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"But this is important."
"Something you have to say is more important than the Ministry of Magic, Potter?"
"Look," said Harry, throwing caution to the winds, "Professor—it's about the Sorcerer's Stone—"
Whatever Professor McGonagall had expected, it wasn't that. The books she was carrying tumbled out of her arms, but she didn't pick them up.
"How do you know—?" she spluttered.
(Harry Potter and the Sorcerer's Stone)

It seems that the highlighted part has the perfect tense meaning –– for “the perfect is a kind of past tense (SGEL,p78, 86)” and Harry’s knowing is preceding the speech time. He’ve known the fact and now he speaks out what he’s known. And ‘how do you know’ seems to contain all this. Can this be right, and the present also have the perfect tense meaning?

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    You say "How did you learn?" but "How do you know?" That's because you only learn something once, but once you learn it, you keep knowing it (unless you forget it). – Peter Shor Aug 8 '13 at 1:39
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Stative verbs like know, love, be, express a state rather than an activity. States persist over time: once you know something or love something or are something you continue to know, love, be that without further effort. Consequently, these verbs are not usually used with perfect constructions unless you are addressing the duration of the state:

 I have known that for a long time.
 I have known that since last week.
I have known that.

Prof. McGonagall is not asking How long Harry has known about the Stone, but How it comes about that he knows it now.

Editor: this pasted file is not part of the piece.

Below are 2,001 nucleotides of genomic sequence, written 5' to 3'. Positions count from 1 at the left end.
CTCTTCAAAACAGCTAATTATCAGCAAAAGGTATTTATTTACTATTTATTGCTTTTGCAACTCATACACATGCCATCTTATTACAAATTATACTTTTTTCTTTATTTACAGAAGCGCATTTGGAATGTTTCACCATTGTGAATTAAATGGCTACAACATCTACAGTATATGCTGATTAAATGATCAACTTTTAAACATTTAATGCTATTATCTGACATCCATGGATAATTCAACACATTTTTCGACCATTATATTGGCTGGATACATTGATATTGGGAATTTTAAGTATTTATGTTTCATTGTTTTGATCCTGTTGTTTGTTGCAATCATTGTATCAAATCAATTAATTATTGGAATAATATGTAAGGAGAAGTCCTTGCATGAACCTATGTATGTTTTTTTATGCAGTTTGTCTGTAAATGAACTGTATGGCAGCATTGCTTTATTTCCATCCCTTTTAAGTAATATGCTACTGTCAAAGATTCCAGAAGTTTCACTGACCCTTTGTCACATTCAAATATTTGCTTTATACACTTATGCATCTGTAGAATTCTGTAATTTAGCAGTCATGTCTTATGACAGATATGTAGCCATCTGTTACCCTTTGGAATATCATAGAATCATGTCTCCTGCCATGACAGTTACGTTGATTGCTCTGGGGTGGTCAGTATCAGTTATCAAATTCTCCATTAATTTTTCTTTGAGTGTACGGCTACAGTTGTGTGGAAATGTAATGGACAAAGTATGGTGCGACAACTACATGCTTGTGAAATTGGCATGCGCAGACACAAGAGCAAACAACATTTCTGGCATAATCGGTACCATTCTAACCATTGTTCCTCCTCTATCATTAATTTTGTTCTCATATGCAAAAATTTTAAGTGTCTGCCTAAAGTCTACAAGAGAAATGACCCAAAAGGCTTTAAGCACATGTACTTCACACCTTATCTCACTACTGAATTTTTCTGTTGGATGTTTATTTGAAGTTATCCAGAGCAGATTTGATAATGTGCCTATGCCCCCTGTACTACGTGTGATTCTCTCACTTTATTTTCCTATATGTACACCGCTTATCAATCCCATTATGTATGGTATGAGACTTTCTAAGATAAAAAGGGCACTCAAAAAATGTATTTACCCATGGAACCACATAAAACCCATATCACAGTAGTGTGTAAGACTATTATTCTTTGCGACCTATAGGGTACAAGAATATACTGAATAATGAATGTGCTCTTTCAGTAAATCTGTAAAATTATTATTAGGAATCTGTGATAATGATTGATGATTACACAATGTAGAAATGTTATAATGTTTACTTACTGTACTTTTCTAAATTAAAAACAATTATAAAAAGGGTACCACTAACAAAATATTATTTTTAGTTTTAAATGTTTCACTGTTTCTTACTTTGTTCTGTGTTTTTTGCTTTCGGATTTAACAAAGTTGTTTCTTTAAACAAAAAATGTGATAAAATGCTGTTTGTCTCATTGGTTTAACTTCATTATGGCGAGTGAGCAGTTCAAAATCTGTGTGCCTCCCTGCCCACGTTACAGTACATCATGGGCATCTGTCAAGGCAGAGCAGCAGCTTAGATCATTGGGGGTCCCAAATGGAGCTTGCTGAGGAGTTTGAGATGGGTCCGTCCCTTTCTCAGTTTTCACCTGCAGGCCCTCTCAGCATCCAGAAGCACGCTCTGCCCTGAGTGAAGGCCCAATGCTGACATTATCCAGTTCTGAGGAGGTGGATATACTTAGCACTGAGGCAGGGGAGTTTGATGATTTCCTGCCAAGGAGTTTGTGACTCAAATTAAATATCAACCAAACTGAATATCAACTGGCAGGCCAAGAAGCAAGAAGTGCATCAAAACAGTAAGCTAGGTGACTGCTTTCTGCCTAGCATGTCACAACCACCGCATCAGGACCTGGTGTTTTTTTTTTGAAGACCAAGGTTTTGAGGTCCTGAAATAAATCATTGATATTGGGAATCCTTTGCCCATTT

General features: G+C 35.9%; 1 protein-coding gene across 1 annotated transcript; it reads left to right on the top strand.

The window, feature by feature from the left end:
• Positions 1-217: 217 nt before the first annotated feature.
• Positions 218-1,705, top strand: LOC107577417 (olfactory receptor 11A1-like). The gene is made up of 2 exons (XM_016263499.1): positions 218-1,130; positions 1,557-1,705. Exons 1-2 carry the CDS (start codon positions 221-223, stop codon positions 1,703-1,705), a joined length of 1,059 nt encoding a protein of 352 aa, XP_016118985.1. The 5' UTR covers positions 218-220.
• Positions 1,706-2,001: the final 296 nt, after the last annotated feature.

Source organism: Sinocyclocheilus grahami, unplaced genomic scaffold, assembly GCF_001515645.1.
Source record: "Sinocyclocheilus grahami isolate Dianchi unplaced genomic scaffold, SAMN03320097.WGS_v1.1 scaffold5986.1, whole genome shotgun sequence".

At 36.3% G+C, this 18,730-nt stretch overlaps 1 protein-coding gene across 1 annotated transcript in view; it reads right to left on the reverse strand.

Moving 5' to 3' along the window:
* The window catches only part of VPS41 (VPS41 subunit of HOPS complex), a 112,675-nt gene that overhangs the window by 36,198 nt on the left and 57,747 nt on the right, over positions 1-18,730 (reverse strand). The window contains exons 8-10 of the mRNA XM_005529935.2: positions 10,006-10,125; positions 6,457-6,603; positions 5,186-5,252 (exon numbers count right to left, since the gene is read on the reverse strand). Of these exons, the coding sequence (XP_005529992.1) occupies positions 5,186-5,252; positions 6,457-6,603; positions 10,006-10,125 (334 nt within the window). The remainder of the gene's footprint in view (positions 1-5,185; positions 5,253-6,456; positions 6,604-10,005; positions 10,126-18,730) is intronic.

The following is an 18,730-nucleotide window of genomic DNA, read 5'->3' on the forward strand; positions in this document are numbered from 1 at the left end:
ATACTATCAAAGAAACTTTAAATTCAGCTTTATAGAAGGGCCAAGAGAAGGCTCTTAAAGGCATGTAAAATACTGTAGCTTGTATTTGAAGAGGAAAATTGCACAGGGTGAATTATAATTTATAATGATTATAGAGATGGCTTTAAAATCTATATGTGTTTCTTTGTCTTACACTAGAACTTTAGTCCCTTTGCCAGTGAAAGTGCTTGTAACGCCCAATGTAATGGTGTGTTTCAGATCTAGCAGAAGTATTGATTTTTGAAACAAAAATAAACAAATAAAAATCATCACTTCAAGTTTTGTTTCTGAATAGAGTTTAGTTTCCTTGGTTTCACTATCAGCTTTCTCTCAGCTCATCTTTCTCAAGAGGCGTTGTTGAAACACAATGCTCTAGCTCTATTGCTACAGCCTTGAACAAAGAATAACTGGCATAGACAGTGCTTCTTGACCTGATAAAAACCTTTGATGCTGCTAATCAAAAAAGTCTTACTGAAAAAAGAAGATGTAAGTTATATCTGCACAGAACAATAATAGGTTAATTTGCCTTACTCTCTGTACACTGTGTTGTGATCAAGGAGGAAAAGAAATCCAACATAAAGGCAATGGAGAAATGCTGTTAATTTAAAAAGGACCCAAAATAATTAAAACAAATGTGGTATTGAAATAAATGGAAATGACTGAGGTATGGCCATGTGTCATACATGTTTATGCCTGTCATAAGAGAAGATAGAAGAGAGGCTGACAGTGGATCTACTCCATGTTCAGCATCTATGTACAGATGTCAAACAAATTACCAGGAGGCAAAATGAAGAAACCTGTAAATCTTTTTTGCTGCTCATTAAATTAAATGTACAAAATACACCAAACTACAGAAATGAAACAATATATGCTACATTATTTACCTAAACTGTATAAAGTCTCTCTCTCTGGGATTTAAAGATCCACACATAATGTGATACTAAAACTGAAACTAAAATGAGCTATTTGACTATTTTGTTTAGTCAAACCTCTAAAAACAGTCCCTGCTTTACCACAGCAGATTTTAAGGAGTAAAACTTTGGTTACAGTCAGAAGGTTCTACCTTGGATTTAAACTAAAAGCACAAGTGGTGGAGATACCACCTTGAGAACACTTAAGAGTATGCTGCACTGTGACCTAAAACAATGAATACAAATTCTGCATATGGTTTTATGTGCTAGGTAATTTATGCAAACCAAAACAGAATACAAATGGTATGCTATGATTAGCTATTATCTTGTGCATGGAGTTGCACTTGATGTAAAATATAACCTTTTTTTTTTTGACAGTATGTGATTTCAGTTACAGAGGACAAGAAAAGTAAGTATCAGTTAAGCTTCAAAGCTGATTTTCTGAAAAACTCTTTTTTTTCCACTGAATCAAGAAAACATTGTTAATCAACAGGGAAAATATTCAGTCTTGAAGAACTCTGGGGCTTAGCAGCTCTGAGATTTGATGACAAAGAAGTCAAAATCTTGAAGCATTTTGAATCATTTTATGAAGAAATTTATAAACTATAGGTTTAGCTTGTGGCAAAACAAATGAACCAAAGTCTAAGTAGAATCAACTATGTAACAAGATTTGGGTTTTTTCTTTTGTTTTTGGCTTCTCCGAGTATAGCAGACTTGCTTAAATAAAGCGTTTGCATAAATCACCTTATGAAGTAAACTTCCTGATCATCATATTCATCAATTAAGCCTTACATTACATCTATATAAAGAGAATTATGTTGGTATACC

You know about the Stone! How do you know about it?


marks a usage as unacceptable

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No, the Simple Present doesn't have a Present perfect meaning, which means you cannot always replace a sentence using the Simple Present with a sentence using the Present Perfect.

Generally speaking, the Present Perfect is used for a past state that is still relevant to the present; the Simple Present is used for a present state, and it doesn't say anything about the past state. If I say "Mario has arrived home." I mean that Mario arrived home earlier, he was at home, and he is still at home. If I say "Mario is at home." I mean that Mario is at home now, but I don't say anything about the past; it could be Mario was already at home 3 hours ago, or Mario just arrived home 1 minute ago, but I am not saying anything about the past.

As for using "how have you known" instead of "how do you know," Google NGram doesn't have any sentences using the first phrase. The Corpus of Contemporary American English has 3794 sentences matching how do [pp*] know (where [pp*] stays for any personal pronoun), but 0 sentences matching how have [pp*] known.

I can imagine somebody asking "How did you know?" (the Simple Past) but that would mean "How did you understand it?" or "What made you understand it?"

Know is then a particular verb (as many others), since it is not used with progressive tenses.

* I am knowing her.

* I was knowing her.

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